In 1942, a few months after Pearl Harbor was bombed, Allied forces launched a major attack against a Japanese base on Guadalcanal in the Solomon Islands.
Located some 2,000 kilometres off the northeast coast of Queensland, the Solomon Islands form part of a natural barrier around Australia. And, as one of the only pieces of terra firm between Australia the US, they offered the perfect staging post for the Japanese military to isolate America’s antipodean ally.
Fast forward to today and Washington and Canberra are once again worried about a rising Asian power gaining a strategic foothold on the islands – only this time the power in question is China.
The method for gaining that access is a controversial security pact which allows Beijing to send ships and military personnel to the Melanesian archipelago.
News of the pact first leaked in late March taking Canberra, Wellington and Washington by surprise. On Wednesday this week the Solomon Islands Prime minster Manasseh Sogavare confirmed that agreement had been signed despite official requests from Australia to reject the deal.
The inking of the pact is the culmination of years of wooing by Beijing. In 2019 Sogavare severed 36 years of diplomatic ties with Taiwan and established relations with Beijing instead. China has been ramping up business and investment activity in the island chain ever since. Taiwan countered that huge bribes had been paid to lawmakers to swing the vote.
The archipelago is rich in gold, timber, nickel, lead and phosphate, as well as fish and other marine resources. But its key significance is its location in the Southwest Pacific – an area traditionally dominated by Australia.
“The Solomon Islands has taken a sovereign decision to broaden its security cooperation with more countries… the decision will not impact or undermine the peace and harmony of our region,” Sogavare said in a statement on Wednesday.
Sogavare is a divisive character and the 2019 decision to establish diplomatic ties with Beijing was so controversial that the Solomons’ most populous province Melaita said it would rather seek independence from the Solomons in order to pursue independent ties with Taiwan.
Attempts to secede erupted into violence in 2021 with rioters targeting the Chinatown in the Solomon capital of Honiara. Peace was restored with the help of Australian-led Commonwealth forces but Melaita still shuns Beijing and enjoys warm ties with Taipei.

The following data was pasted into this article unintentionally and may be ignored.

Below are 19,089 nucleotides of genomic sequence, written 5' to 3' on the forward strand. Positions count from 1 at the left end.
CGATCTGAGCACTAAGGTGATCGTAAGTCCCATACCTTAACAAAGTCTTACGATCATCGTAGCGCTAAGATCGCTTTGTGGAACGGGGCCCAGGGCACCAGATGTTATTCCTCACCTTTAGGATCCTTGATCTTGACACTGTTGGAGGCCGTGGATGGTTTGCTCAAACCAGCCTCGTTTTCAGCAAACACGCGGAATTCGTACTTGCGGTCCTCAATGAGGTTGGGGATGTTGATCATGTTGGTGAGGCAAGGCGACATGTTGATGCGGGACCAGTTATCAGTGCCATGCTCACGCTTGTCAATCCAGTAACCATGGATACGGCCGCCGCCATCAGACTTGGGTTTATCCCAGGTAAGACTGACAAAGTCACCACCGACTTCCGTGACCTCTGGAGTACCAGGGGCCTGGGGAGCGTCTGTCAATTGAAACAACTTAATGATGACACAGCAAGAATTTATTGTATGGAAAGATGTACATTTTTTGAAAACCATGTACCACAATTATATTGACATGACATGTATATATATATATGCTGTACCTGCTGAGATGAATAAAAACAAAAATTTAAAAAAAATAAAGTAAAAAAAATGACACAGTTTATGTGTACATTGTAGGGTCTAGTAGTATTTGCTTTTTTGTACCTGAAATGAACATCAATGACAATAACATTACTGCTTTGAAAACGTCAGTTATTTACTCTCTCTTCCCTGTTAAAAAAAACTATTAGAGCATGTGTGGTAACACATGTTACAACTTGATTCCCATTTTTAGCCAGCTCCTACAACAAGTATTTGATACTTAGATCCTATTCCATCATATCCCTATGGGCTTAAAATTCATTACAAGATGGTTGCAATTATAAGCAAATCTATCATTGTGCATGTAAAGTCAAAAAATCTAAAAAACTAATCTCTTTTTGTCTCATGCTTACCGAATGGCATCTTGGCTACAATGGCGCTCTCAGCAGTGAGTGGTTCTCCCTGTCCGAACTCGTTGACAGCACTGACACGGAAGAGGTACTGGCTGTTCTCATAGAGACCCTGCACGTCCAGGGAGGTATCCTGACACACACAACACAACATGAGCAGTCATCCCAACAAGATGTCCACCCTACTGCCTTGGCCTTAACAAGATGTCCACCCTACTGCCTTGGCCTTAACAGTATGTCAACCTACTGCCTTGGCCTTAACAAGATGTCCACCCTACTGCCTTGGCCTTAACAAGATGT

The new security pact allows the government of the Solomon Islands to call on China for police and military help – a feature the opposition fear will be abused to allow China’s supporters in Honiara to stay in power.
The agreement also allows China to “make ship visits” to the Solomons. A leaked copy of a draft of the pact states that Beijing can also request the deployment of “relevant forces” to “protect Chinese personnel and major projects”.
Beijing denied that the agreement was linked to its current rock-bottom relations with the government in Australia saying the move did not “target any third party”.
Sogavare also rebuffed allegations that the pact paves the way for China to establish a military base, saying the government was “conscious of the security ramifications” of such a move.
In 2019 the Solomon parliament vetoed a move by a Chinese company to rent the island of Tulagi for 75 years over wider concerns that Beijing was trying to establish a military base around the natural deep-water port there.
The Solomon Islands have no standing army – which is why Honiara has had to call on Australia to help quell civil unrest twice in the last two decades.
Yet Sogavare – who has served as prime minster four times since 2000 – has not always enjoyed good relations with Canberra. In 2006 he expelled Australia’s High Commissioner saying he had interfered in national affairs when the Australian-led peacekeeping force (in place from 2003 to 2017) raided Sogavare’s offices after the attorney-general was accused of child abuse.
The appeal of the pact with China will be decreased dependency on Australia, analysts said.
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